After my father’s retirement from the Air Force, the Bell family returned to Smyrna, where we lived just down the street from the house we had left a few years earlier. We lived at the end of a dead end street which was a PERFECT place for a family with small children. There was a large back yard where the grass was worn in a baseball diamond path. One of my favorite pastimes was sneaking up into the second floor bathroom and watching my little brother from the window. He mimed many a great historic ballgame in our backyard while he thought no one was watching… complete with crowd cheering noises and incredible leaps of faith while sliding into home base.
Just beyond a tree line in our back yard was the favorite haunt. A thicket of overgrown trees and weeds with bike paths and secret hiding places. Many days and evenings were spent there playing hide and seek, or riding our bikes through rough terrain. We loved to play outside.
Smyrna was a small town where everybody knew everybody else. There was no escaping controversy here. When someone hurt, everyone helped. The one mar on our city’s fine reputation was a once-a-month meeting of the Ku Klux Klan that occurred in the city’s only small dirt racetrack. I can remember every Friday and Saturday night playing in the cul-de-sac with my friends and hearing the car engines roar on race night. On Klan nights, it was eerily different. There was a glow on the horizon, just over the tree tops, and the muted sounds of rage and anger melding into a cacophony of savage hatred replaced the thundering roar of stock car engines. The glow was that of the bonfire that burned each time they met. I would stand and face that glow and pray the Lord’s wrath down on the heads of anyone who would dare throw a bed sheet over their heads and participate in such complete debauchery. I was in elementary school, but I knew the difference between right and wrong, and I understood the Lord answered prayers. Mine were quite fervent.
Our small town remained small through my junior high school years. The end of my sixth grade year fast approaching and the excitement of knowing that I was going to the junior high school the next year overwhelmed me. I would finally be out of the elementary school genre. Even the word “elementary” left a bad taste in my mouth. It was so simple and demeaning. If Sherlock Holmes used that term to let Dr. Watson know what an idiot he was, how was I to feel? Ready to reach for loftier goals, I set my sights on my next level of academia.
At Thurman Francis Junior High School, I was no longer relegated to remaining in one classroom my entire day. I had responsibilities! My books were not conveniently tucked underneath a chair that never changed throughout the year. I had a locker! I would intently watch the clock on the wall of my home room class and wait for the first bell to ring. It was as if I had become a thoroughbred horse in the Kentucky Derby. The bell rang and I was out the door to face the most awe-inspiring experience of new junior high school Life… namely, the seventh grade Murder Hall.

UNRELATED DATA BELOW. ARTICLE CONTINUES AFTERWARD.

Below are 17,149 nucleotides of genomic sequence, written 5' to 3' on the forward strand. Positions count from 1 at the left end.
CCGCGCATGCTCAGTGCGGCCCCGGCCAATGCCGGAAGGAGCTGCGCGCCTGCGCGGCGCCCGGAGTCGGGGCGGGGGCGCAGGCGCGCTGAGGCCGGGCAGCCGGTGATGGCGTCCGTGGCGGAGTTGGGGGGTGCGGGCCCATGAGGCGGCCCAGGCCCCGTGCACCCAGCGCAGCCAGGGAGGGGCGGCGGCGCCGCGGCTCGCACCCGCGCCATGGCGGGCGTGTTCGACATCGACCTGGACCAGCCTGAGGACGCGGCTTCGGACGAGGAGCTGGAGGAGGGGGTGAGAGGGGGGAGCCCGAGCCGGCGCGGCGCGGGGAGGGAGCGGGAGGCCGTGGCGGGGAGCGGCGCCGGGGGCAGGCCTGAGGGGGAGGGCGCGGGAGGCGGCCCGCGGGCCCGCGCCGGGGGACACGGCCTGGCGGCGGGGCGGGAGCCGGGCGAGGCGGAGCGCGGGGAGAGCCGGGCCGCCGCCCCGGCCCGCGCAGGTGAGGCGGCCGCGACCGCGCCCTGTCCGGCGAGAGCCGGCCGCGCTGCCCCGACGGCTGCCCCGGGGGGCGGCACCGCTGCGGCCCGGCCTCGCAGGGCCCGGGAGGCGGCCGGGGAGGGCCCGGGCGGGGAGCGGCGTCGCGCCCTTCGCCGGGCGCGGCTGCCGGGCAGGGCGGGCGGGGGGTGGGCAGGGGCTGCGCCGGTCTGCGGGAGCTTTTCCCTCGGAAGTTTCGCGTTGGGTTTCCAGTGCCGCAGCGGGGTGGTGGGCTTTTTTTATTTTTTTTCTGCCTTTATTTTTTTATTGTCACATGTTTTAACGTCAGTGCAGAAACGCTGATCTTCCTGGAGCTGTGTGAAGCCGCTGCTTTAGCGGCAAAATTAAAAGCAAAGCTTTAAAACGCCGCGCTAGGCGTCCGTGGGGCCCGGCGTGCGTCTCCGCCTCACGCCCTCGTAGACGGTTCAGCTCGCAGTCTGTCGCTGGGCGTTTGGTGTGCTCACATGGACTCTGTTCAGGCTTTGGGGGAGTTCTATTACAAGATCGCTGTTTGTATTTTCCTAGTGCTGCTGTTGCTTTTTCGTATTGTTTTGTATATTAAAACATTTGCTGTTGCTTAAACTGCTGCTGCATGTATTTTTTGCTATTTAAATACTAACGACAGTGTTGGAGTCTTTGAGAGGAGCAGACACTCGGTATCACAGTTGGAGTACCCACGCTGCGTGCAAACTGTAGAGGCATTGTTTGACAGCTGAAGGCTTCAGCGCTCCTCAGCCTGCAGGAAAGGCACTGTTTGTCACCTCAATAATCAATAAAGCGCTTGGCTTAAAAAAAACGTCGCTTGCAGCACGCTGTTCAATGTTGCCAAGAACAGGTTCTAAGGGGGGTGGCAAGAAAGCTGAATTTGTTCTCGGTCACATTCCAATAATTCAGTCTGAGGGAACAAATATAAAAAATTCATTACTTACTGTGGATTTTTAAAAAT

Each grade had its own Murder Hall, and it was appropriately named. Not because a murder had occurred in any of the school’s hallowed hallways, but because it was murder trying to get from point A to point B. The higher the school year, the rougher Murder Hall became. It was a good introduction for young people into the world we now know as adulthood.
I experienced my first taste of social anarchy at Thurman Francis in my ninth grade year. Elvis Presley had died and the world had gone to… you know where… in a hand basket. We were eager young people who were, once again, looking to the future and our journey across the street to Smyrna High School. We would shed our blue and orange colors for purple and gold and we would trade the Ram for the newly beloved Bulldog.
The high school was on a different schedule than the junior high. Its schedule was a semester driven college track schedule: three courses on three days and three different courses the other two days. We were certainly going to be adults at this point. There was no doubt about it. The excitement of the entire freshman class was thick enough to swim through. We did not realize the schedule was only a test for that year. Our fine educators had already determined it was not working and the high school would return to a normal schedule the following year.
I could have cared less about the school schedule. There was a very vocal minority who would not be consigned to being treated as mere children any longer. We were, after all, ninth graders. A political coup was in the making. A staged protest was formed. A sit-in where students would refuse to attend class until the demands of a new school system was met. Smyrna being a small town, everyone knew about this plan. My parents warned me of becoming involved with these “ne’r do-wells” and instructed me to keep far from their wicked ways.